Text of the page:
Greenbuild: The world’s biggest green building expo is coming to Boston

July 18, 2017 by  
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The world’s biggest conference dedicated to green building is coming to Boston this November – and you won’t want to miss it. The Greenbuild International Conference and Expo will convene sustainable building experts, professionals and leaders for mind-blowing exhibits, learning activities, a Net Zero zone, and pavilions packed with the latest in green building technology. If you are passionate about green living, then clear your calendar for November 8 – 10 and get ready for an amazing experience. This year, Greenbuild will feature education, workshops, tours, awards, and an expo hall that is not to be missed. Inhabitat regularly attends the conference, so we know first-hand how great it can be. Check out our coverage from past years to get a glimpse into what you can expect – we’ve rounded up some of our favorite innovations here , here and here . Greenbuild has a reputation for stellar education sessions, where you can learn about a huge range of topics – from passive and net zero building to tips from developers who are changing the face of the industry. Workshops qualify for continuing education credits and toward LEED certification hours. Summit topics will include Communities and Affordable Homes, The Water Summit and the International Summit. Greenbuild’s tours are always highly anticipated, and this year’s lineup promises to be exceptional. Attendees will be able to visit four net positive and passive house buildings that are breaking the mold, MIT to learn about its green building innovations, and some of Boston’s groundbreaking green spaces. Early registration ends September 7, so head over to Greenbuild to nab your spot now. + Greenbuild Expo Save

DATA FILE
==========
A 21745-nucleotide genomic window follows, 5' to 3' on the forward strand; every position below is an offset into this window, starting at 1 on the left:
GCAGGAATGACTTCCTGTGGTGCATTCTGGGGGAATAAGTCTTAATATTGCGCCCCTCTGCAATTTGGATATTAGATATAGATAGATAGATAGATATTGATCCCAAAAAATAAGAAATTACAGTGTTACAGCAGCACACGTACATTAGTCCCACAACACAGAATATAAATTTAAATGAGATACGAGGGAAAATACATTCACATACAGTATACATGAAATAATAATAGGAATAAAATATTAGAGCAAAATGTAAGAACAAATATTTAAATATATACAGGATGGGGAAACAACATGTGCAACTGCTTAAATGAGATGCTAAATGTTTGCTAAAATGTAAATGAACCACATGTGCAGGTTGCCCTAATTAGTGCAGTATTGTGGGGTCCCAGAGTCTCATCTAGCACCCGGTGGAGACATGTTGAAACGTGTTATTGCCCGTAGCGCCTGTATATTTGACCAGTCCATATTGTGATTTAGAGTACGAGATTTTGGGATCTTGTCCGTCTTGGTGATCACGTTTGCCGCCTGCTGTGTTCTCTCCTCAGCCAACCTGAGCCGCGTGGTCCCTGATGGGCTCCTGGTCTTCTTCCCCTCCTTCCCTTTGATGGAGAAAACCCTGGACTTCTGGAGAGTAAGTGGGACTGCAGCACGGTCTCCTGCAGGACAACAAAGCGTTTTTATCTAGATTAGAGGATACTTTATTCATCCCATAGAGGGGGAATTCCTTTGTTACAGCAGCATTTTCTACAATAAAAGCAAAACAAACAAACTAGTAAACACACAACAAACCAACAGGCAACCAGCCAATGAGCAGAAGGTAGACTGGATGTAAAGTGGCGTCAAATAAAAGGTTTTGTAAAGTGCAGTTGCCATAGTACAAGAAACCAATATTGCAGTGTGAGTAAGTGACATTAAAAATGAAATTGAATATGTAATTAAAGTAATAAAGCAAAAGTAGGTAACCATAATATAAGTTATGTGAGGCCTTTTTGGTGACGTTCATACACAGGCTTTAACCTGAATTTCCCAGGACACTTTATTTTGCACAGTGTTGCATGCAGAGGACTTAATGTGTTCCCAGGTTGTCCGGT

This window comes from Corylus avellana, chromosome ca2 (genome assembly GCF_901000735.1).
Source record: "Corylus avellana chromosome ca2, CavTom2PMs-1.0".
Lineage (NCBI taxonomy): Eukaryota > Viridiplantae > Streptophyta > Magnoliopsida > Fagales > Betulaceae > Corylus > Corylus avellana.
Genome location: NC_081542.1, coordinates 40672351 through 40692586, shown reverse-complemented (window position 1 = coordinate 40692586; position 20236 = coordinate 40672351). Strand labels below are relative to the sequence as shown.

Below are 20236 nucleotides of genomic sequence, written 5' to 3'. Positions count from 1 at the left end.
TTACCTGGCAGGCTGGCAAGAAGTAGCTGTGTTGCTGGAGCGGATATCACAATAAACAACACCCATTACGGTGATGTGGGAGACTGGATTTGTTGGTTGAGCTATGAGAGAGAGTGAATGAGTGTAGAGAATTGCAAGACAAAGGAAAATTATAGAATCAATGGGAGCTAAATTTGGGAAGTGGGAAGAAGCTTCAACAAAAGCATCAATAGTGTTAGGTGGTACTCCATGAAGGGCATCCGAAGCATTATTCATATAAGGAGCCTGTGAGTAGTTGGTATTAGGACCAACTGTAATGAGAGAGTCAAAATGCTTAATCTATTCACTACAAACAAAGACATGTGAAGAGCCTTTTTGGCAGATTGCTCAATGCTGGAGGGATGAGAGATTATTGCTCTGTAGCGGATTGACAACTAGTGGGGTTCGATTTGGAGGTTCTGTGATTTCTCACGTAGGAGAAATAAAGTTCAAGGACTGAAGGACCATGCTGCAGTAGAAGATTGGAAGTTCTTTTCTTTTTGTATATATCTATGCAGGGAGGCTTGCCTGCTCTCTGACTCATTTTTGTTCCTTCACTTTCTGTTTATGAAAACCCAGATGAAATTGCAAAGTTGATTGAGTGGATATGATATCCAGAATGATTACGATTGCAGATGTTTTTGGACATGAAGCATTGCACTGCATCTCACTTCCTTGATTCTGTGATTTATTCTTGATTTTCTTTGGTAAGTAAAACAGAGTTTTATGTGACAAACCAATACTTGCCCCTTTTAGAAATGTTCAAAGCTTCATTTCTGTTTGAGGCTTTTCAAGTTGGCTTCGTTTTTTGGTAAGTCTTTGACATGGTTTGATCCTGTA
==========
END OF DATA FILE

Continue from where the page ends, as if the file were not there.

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Greenbuild: The world’s biggest green building expo is coming to Boston

Wind economics: How to find the devil in the details

May 24, 2017 by  
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Sponsored: Buying wind energy isn’t just a matter of signing up. There are a number of complex questions to ponder.

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Wind economics: How to find the devil in the details

Domains as brand strategy: What does a URL say about you?

April 25, 2017 by  
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Sponsored: An .eco domain can demonstrate your company’s environmental commitment and distinguish it from the crowd.

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Domains as brand strategy: What does a URL say about you?

Will wearable technology destroy advances in recycling?

April 19, 2017 by  
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Sponsored: From Fitness trackers to smart socks, these innovations bring lots of promise — but also environmental challenges.

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Will wearable technology destroy advances in recycling?

Sustainable meat — made in a box?

April 19, 2017 by  
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Can new modular, USDA-compliant meat processing units tucked into shipping containers help make small- to mid-scale farms more successful and sustainable?

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Sustainable meat — made in a box?

Why businesses should lead on climate action

March 3, 2017 by  
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Sponsored: Corporations with a global view are taking seriously their role as leaders in climate action.

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Why businesses should lead on climate action

John de Graaf: Buying less is more for social sustainability

March 3, 2017 by  
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The “Affluenza” director discusses decoupling economic growth from consumption and reaching out across the political aisle.

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John de Graaf: Buying less is more for social sustainability

Seeing forest though the trees – widening the lens for real returns

February 6, 2017 by  
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Sponsored: Only in understanding what landscapes mean to each actor operating within it, can solutions to negate deforestation be implemented.

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Seeing forest though the trees – widening the lens for real returns